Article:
Advertising has been the backbone of Yieldr since its inception in 2008. The product and services have changed significantly over time, starting with basic ad offers, to becoming a full-scale programmatic marketing platform and now developing into an audience marketplace for brands who want to engage with valuable travel segments.

So when we were considering a name, we had to take all of this into account: the history, the present and the future. Furthermore, we had two other guiding points: the name had to be clear, simple and direct, but general enough to encompass a suite of products. This is where scalability comes into play.

In the end, we were all closely aligned and had a similar mindset. We didn’t exactly reinvent the wheel.

We named this product Yieldr Ads. Remember – we wanted it to be clear, simple and direct. Sometimes the obvious choice is the best one.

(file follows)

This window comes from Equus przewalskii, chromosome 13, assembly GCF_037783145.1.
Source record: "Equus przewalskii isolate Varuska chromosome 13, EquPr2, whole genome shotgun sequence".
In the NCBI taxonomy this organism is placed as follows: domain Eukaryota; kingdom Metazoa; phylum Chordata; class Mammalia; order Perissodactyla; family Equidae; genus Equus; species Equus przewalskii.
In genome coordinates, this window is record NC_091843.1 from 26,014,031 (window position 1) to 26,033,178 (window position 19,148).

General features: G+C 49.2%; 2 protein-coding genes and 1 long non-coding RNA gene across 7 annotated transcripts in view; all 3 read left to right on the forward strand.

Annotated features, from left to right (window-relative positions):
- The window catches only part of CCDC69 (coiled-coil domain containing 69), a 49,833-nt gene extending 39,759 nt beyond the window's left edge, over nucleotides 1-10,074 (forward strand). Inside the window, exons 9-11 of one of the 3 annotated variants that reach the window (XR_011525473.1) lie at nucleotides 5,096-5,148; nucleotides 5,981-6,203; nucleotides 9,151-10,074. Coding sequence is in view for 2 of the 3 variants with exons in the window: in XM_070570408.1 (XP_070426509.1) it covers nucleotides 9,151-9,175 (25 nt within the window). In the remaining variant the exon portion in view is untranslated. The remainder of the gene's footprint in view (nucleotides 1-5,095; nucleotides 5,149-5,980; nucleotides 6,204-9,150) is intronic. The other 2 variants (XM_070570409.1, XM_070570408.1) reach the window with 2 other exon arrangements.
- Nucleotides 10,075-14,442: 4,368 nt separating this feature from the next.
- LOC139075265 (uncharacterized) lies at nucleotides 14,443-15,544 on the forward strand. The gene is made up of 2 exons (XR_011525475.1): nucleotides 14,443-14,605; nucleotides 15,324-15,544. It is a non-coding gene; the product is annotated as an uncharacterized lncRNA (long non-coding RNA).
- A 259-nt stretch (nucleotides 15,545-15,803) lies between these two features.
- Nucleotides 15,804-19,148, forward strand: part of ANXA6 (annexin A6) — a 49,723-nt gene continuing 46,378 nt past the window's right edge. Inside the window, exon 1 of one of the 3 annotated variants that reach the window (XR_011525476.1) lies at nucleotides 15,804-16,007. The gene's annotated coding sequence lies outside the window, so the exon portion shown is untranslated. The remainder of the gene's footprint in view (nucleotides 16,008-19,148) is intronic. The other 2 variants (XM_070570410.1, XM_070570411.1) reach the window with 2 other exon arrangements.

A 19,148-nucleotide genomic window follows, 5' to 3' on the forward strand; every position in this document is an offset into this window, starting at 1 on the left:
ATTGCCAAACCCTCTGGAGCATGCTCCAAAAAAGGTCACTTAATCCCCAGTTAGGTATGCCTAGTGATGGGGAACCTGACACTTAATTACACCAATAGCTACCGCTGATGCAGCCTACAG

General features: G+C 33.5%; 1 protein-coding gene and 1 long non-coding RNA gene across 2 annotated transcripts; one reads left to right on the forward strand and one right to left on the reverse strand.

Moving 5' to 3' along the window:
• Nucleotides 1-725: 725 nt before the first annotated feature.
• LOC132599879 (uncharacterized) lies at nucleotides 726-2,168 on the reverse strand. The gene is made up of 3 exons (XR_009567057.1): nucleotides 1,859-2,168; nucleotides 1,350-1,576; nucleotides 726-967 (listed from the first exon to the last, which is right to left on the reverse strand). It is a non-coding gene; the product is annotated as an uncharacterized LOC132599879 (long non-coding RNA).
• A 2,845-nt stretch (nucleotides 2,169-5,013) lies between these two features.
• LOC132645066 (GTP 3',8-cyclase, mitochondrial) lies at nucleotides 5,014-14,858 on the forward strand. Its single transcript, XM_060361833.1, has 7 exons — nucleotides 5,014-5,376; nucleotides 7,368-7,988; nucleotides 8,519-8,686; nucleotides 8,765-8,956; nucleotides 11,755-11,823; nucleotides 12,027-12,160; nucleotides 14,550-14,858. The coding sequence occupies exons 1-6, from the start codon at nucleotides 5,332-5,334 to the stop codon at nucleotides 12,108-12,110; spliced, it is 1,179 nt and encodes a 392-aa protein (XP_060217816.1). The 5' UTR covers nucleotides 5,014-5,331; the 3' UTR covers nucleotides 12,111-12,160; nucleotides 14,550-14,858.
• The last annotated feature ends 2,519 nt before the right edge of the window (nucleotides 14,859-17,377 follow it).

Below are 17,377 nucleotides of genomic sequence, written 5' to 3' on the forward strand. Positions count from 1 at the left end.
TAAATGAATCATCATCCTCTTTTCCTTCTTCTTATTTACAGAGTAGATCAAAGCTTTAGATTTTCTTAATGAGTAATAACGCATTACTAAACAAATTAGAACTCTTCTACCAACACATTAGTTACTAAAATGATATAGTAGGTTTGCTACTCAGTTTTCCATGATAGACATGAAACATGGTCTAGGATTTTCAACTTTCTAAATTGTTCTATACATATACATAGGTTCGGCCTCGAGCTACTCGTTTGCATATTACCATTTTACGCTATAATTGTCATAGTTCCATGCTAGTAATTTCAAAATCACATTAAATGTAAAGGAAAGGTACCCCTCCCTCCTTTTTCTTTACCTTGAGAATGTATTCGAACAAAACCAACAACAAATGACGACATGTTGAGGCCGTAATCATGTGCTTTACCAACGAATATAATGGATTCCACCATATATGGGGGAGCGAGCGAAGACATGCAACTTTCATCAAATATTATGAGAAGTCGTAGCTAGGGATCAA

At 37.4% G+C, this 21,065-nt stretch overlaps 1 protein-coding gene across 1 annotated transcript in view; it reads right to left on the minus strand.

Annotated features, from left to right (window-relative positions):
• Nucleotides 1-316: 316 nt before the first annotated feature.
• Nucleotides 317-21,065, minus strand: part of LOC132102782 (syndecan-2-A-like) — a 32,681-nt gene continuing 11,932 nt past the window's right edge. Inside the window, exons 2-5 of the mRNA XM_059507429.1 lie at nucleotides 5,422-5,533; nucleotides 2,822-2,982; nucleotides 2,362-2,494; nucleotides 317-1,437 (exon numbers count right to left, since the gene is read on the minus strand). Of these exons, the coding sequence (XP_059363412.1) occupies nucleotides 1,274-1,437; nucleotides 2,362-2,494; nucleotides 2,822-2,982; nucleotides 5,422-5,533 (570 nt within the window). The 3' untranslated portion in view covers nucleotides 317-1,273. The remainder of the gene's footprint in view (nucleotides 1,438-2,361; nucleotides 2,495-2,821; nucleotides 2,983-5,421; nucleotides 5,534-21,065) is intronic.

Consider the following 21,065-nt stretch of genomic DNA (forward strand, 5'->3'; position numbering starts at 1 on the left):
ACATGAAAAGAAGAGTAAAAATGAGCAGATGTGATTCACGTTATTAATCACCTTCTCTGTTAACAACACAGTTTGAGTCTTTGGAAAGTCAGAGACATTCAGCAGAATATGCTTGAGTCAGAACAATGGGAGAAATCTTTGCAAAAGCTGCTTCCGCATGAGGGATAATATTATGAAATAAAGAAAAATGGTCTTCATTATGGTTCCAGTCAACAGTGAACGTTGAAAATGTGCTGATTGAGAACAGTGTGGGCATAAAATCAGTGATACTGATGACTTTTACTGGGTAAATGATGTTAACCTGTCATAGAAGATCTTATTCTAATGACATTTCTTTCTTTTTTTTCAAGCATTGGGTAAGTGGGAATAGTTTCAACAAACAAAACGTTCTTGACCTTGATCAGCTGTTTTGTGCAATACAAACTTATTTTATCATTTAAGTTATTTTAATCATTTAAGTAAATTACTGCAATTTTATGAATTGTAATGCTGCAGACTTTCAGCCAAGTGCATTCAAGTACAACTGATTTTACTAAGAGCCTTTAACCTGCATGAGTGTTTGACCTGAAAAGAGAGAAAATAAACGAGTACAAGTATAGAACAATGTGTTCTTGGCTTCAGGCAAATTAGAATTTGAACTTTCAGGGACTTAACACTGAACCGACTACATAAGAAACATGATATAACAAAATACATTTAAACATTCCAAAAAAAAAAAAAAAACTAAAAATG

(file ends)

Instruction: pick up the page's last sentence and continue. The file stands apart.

As you can see from the image above, this is a strategy that’s worked well for a number of similarly positioned companies.

Naming the Airline Brand

I wish I could say that the naming process for our airline product went as smoothly, but in the end, we got to where we needed to be. To give you a better understanding, let me briefly explain the product.

As opposed to Yieldr Ads, our airline offering has only been around for a few short years. Therefore, it doesn’t have the same legacy. But its role as a slightly more technical product made for a much more niche user base, which presents a different set of challenges.